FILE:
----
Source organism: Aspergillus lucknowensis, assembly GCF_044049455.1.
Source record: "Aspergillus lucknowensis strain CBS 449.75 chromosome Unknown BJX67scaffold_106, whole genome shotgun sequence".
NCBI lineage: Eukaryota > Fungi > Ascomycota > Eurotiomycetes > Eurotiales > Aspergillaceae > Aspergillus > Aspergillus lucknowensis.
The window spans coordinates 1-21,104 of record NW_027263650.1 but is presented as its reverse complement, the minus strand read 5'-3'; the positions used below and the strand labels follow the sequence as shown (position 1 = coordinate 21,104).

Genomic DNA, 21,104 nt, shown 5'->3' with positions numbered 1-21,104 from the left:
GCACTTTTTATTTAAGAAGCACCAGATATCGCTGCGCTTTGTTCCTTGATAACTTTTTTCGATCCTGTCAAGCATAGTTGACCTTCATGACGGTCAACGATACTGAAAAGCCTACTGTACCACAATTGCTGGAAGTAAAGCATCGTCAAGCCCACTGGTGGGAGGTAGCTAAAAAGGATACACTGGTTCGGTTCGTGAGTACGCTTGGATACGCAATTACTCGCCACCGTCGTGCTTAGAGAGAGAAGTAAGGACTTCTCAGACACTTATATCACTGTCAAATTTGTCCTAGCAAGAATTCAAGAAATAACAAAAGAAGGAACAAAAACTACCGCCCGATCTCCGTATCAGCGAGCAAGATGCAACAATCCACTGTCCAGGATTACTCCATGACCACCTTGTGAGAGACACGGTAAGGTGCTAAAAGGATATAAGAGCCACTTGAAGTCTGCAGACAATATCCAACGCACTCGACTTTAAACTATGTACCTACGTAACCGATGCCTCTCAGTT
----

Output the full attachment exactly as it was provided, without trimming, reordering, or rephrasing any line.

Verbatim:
Source organism: Aspergillus lucknowensis, assembly GCF_044049455.1.
Source record: "Aspergillus lucknowensis strain CBS 449.75 chromosome Unknown BJX67scaffold_106, whole genome shotgun sequence".
NCBI lineage: Eukaryota > Fungi > Ascomycota > Eurotiomycetes > Eurotiales > Aspergillaceae > Aspergillus > Aspergillus lucknowensis.
The window spans coordinates 1-21,104 of record NW_027263650.1 but is presented as its reverse complement, the minus strand read 5'-3'; the positions used below and the strand labels follow the sequence as shown (position 1 = coordinate 21,104).

Genomic DNA, 21,104 nt, shown 5'->3' with positions numbered 1-21,104 from the left:
GCACTTTTTATTTAAGAAGCACCAGATATCGCTGCGCTTTGTTCCTTGATAACTTTTTTCGATCCTGTCAAGCATAGTTGACCTTCATGACGGTCAACGATACTGAAAAGCCTACTGTACCACAATTGCTGGAAGTAAAGCATCGTCAAGCCCACTGGTGGGAGGTAGCTAAAAAGGATACACTGGTTCGGTTCGTGAGTACGCTTGGATACGCAATTACTCGCCACCGTCGTGCTTAGAGAGAGAAGTAAGGACTTCTCAGACACTTATATCACTGTCAAATTTGTCCTAGCAAGAATTCAAGAAATAACAAAAGAAGGAACAAAAACTACCGCCCGATCTCCGTATCAGCGAGCAAGATGCAACAATCCACTGTCCAGGATTACTCCATGACCACCTTGTGAGAGACACGGTAAGGTGCTAAAAGGATATAAGAGCCACTTGAAGTCTGCAGACAATATCCAACGCACTCGACTTTAAACTATGTACCTACGTAACCGATGCCTCTCAGTT